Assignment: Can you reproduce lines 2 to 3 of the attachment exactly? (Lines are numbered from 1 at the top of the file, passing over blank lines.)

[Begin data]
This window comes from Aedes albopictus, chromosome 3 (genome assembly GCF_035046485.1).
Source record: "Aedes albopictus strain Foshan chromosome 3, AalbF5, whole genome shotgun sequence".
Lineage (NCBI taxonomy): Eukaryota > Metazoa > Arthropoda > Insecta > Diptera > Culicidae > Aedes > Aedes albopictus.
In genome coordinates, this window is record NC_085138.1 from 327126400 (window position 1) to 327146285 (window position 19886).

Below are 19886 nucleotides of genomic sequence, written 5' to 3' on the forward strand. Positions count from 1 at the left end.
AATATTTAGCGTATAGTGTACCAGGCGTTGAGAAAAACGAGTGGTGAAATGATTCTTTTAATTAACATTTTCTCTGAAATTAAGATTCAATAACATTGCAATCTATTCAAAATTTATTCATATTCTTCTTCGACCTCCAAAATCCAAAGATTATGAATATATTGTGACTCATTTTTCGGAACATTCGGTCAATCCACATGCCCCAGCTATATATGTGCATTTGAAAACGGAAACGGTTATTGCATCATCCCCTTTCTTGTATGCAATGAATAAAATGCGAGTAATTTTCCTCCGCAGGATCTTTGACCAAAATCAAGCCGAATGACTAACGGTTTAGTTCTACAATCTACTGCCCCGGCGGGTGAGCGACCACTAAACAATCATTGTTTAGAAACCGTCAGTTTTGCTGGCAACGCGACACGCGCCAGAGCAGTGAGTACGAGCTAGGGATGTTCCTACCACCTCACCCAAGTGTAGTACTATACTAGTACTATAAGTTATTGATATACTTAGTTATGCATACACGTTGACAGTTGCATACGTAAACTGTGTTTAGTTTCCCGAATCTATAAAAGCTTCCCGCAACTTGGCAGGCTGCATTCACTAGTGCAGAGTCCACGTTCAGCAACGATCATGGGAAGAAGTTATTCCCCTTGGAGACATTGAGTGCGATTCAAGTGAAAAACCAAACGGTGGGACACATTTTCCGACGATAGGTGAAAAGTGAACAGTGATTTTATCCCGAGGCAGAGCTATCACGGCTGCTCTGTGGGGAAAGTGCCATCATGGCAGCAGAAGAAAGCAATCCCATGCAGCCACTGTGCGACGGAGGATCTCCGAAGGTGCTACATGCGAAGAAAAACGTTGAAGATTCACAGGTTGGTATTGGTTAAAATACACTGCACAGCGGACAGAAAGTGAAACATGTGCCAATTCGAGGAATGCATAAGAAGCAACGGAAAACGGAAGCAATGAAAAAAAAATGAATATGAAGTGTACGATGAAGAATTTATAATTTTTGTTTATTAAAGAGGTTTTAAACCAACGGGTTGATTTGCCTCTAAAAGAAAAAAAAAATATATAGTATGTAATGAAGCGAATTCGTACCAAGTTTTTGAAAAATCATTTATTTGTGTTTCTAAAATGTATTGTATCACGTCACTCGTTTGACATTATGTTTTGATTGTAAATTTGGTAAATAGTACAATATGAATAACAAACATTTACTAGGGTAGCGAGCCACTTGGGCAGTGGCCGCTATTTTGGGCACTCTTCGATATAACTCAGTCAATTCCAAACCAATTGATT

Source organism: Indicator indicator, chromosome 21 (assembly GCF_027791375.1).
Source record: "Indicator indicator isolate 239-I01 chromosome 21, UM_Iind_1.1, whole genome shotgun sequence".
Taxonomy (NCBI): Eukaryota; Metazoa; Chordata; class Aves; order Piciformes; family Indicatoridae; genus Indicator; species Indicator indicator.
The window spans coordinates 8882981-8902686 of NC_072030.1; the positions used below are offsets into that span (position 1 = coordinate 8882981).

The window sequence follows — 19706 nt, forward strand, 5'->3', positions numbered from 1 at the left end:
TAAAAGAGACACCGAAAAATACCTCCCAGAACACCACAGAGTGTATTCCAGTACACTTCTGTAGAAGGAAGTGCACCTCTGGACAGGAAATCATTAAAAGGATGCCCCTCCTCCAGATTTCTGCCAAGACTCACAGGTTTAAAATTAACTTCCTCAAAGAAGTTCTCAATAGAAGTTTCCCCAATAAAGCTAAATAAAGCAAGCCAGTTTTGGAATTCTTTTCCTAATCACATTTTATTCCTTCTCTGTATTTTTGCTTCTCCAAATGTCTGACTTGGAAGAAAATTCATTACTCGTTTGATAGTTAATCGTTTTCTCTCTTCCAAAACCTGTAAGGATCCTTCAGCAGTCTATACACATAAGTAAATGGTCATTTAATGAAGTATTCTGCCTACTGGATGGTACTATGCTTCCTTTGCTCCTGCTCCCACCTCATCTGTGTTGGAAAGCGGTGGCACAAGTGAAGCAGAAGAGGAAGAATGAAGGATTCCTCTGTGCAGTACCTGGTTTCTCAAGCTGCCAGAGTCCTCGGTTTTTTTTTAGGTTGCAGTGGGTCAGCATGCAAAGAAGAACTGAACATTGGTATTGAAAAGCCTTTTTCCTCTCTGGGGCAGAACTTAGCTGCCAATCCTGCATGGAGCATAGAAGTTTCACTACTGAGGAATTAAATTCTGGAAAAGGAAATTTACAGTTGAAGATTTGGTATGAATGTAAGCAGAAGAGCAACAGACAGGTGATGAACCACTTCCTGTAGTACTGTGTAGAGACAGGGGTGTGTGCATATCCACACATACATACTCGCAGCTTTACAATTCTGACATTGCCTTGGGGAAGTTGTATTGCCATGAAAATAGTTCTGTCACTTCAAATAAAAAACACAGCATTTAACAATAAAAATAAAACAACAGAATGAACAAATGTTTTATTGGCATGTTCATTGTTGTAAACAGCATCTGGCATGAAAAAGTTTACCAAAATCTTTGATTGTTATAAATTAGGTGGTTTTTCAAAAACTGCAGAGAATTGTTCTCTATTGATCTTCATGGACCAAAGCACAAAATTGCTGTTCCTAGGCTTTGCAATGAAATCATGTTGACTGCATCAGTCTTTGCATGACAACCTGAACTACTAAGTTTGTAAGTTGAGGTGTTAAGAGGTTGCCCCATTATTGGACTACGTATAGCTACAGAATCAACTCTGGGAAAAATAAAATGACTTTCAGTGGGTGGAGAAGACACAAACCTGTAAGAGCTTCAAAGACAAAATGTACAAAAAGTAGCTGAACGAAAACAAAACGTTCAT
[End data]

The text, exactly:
Source record: "Aedes albopictus strain Foshan chromosome 3, AalbF5, whole genome shotgun sequence".
Lineage (NCBI taxonomy): Eukaryota > Metazoa > Arthropoda > Insecta > Diptera > Culicidae > Aedes > Aedes albopictus.